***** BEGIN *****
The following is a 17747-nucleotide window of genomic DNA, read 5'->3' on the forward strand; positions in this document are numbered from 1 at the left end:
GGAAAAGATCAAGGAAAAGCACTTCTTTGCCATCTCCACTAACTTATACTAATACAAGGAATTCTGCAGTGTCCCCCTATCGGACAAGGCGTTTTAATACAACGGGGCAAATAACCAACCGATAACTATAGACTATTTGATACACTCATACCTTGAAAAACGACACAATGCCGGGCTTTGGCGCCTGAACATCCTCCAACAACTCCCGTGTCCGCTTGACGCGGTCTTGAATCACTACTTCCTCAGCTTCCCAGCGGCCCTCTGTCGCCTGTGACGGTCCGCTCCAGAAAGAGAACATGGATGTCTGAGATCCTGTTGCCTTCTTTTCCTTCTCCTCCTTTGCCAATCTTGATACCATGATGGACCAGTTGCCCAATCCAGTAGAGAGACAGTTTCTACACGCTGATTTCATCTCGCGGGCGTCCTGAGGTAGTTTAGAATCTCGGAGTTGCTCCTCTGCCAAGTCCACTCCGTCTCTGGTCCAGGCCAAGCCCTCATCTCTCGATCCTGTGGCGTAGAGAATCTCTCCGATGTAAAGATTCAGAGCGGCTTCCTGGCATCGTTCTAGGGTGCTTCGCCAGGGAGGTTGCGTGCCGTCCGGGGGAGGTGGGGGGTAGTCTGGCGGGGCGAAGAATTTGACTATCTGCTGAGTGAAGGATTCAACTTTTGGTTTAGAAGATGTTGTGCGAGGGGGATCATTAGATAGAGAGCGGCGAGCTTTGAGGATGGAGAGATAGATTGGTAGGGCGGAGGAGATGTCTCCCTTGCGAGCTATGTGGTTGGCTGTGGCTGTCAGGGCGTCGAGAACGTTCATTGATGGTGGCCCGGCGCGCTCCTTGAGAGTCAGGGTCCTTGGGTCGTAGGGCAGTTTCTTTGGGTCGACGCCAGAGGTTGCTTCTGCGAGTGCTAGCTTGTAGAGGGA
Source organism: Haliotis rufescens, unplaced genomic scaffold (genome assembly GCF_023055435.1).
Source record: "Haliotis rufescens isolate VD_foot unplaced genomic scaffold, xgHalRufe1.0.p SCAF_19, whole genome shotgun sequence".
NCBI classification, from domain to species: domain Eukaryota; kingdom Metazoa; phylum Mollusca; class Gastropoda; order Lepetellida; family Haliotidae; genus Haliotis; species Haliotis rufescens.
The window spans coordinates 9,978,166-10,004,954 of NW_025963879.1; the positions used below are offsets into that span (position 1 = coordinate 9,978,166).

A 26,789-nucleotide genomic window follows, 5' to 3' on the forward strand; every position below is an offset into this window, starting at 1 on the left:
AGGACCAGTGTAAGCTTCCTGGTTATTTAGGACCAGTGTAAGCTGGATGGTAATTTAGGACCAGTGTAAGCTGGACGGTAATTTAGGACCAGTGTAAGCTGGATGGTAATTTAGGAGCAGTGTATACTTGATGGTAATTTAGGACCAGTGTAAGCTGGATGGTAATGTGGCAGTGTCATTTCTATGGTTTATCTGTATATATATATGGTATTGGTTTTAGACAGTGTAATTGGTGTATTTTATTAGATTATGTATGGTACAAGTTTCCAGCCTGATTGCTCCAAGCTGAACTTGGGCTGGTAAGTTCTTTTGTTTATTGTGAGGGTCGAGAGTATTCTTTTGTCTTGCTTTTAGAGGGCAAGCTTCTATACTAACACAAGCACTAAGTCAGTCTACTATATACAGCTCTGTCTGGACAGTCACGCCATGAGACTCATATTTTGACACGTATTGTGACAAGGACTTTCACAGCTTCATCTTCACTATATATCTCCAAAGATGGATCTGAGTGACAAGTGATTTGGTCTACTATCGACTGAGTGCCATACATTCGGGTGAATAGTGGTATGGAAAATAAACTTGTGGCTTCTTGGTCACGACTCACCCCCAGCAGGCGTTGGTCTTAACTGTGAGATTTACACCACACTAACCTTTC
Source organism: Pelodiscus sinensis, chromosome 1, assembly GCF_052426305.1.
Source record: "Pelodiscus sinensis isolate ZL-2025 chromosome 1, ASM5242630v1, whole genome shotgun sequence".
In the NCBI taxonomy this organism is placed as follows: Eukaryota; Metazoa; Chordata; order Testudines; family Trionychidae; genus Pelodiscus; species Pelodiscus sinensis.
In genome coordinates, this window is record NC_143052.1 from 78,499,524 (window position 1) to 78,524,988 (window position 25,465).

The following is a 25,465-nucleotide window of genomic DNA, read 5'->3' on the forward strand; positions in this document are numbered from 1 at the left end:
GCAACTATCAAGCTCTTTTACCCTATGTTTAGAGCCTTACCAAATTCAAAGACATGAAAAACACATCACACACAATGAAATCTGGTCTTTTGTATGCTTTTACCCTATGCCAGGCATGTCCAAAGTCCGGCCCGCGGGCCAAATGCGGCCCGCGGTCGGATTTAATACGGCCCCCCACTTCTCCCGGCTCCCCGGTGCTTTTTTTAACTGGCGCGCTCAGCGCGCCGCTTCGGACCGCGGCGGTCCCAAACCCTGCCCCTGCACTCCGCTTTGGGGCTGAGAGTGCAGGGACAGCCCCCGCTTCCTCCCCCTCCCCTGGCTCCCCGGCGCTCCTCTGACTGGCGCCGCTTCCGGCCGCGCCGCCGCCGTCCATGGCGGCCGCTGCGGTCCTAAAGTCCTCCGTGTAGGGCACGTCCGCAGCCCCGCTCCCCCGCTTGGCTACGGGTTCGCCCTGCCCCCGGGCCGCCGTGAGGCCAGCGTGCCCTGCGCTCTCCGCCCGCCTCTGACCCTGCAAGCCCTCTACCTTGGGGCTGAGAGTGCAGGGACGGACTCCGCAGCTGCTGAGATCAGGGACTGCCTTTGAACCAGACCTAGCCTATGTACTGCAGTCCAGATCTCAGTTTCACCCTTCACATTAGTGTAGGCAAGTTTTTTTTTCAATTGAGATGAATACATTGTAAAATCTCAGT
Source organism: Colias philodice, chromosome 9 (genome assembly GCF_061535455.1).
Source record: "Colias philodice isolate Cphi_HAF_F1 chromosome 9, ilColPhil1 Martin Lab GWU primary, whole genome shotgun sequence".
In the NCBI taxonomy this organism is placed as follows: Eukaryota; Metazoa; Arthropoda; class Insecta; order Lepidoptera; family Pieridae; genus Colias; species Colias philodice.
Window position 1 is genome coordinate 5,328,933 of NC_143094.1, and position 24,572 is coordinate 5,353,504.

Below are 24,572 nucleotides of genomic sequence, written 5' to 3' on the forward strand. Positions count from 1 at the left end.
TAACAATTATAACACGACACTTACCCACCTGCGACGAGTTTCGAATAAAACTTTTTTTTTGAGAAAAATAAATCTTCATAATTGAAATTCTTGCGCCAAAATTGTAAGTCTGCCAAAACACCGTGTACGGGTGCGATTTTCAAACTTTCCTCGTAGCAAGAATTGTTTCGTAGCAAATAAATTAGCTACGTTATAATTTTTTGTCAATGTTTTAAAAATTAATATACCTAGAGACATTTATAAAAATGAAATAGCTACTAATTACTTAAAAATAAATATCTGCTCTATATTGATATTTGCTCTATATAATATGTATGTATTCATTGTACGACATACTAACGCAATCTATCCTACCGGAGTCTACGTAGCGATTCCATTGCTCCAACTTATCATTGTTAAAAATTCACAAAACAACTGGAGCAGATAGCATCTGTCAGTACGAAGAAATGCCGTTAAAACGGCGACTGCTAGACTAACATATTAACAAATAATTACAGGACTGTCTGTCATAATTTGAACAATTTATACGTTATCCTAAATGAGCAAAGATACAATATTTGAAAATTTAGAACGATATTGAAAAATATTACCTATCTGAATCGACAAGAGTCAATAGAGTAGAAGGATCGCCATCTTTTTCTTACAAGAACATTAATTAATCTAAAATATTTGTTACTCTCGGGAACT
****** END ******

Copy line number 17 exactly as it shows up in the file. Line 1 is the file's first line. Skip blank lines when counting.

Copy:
In the NCBI taxonomy this organism is placed as follows: Eukaryota; Metazoa; Arthropoda; class Insecta; order Lepidoptera; family Pieridae; genus Colias; species Colias philodice.